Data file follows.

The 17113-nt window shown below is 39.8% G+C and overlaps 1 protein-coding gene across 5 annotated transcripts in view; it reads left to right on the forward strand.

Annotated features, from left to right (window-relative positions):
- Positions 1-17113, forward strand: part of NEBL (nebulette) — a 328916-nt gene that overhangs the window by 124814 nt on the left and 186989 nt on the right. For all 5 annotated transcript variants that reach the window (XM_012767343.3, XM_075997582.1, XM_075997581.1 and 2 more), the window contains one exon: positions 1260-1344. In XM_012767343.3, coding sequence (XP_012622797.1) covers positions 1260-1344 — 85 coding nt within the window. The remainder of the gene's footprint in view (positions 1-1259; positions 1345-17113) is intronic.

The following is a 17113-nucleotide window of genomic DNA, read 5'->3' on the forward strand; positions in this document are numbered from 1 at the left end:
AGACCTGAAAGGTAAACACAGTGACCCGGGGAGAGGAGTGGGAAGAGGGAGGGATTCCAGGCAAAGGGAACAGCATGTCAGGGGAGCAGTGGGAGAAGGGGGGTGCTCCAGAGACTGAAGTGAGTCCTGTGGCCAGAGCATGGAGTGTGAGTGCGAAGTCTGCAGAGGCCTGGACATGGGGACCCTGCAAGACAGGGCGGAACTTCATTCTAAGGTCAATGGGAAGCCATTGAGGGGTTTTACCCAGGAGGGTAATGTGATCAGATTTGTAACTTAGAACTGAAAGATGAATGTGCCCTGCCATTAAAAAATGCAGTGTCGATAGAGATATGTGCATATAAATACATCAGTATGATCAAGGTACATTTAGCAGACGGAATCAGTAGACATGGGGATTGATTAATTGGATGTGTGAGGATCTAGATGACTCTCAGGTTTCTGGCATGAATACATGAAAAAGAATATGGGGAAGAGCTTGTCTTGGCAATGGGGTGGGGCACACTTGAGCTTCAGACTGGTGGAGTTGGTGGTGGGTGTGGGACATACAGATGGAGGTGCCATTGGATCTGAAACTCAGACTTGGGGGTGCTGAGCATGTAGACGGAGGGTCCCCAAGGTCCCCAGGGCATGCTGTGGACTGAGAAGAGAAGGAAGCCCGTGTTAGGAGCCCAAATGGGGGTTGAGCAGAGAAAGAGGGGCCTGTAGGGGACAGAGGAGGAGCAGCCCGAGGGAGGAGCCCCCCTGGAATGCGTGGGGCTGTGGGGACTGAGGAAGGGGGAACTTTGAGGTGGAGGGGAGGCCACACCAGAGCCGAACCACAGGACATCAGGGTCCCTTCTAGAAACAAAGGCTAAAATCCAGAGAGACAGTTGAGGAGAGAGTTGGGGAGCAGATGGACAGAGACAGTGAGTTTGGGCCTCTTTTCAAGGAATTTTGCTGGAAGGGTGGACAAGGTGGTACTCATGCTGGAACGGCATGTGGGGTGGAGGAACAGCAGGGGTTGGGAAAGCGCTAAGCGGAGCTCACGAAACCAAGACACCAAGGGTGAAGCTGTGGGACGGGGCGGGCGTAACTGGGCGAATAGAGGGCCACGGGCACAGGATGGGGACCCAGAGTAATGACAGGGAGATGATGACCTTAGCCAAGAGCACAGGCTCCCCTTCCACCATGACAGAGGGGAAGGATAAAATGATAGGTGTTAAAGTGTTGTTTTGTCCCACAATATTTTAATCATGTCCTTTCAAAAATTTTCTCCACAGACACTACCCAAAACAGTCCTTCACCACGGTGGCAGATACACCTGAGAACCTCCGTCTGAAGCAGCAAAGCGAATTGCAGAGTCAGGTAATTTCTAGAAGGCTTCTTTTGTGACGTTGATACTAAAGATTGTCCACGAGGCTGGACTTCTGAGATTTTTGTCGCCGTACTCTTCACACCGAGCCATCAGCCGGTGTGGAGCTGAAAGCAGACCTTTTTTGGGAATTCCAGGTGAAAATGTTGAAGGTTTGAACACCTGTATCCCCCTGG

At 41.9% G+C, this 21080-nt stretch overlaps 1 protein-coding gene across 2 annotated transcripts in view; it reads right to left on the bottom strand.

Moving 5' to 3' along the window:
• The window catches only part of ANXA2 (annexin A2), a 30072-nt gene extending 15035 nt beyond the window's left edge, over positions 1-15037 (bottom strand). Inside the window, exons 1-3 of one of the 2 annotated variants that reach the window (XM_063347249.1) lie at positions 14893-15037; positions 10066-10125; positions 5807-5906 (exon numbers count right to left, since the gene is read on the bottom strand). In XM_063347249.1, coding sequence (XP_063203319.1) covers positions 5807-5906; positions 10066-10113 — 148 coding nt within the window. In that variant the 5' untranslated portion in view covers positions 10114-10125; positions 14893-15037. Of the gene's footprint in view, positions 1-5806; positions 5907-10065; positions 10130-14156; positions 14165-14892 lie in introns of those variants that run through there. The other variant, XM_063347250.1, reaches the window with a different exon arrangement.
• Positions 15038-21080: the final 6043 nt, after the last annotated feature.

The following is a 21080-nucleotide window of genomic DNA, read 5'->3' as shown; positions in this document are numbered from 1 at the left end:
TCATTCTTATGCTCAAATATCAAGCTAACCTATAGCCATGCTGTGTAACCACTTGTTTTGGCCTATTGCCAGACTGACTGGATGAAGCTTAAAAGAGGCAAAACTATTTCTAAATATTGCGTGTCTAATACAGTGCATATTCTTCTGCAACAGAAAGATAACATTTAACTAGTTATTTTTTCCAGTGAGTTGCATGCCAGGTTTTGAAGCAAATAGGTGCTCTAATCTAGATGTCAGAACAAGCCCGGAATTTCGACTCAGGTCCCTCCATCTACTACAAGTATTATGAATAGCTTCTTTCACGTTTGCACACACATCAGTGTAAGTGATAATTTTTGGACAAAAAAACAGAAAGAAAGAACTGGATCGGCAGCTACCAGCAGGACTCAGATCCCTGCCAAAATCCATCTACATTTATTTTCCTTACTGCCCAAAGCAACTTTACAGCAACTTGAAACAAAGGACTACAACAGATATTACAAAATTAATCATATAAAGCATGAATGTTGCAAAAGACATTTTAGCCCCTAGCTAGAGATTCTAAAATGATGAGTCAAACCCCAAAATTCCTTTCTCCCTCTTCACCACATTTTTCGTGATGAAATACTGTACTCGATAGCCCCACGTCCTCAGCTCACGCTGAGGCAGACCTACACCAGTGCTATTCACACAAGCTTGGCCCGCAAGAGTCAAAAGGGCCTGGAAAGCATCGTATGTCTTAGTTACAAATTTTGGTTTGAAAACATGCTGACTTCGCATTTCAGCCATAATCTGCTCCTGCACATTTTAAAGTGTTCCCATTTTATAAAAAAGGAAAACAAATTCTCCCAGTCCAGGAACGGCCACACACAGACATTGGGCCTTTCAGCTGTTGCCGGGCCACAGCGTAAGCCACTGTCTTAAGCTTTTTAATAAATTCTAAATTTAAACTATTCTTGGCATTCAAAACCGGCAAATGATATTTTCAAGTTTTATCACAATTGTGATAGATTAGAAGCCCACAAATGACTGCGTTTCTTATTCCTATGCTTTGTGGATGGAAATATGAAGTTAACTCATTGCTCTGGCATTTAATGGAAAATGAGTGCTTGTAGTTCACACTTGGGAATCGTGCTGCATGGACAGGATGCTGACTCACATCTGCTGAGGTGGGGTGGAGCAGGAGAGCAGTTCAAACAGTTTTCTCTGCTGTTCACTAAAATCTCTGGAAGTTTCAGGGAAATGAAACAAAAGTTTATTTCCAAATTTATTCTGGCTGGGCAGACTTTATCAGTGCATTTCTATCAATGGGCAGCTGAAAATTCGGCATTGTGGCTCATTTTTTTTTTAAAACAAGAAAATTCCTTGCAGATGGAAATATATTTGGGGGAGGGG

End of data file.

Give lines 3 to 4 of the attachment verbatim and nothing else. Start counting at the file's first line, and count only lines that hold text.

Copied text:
- Positions 1-17113, forward strand: part of NEBL (nebulette) — a 328916-nt gene that overhangs the window by 124814 nt on the left and 186989 nt on the right. For all 5 annotated transcript variants that reach the window (XM_012767343.3, XM_075997582.1, XM_075997581.1 and 2 more), the window contains one exon: positions 1260-1344. In XM_012767343.3, coding sequence (XP_012622797.1) covers positions 1260-1344 — 85 coding nt within the window. The remainder of the gene's footprint in view (positions 1-1259; positions 1345-17113) is intronic.

The following is a 17113-nucleotide window of genomic DNA, read 5'->3' on the forward strand; positions in this document are numbered from 1 at the left end: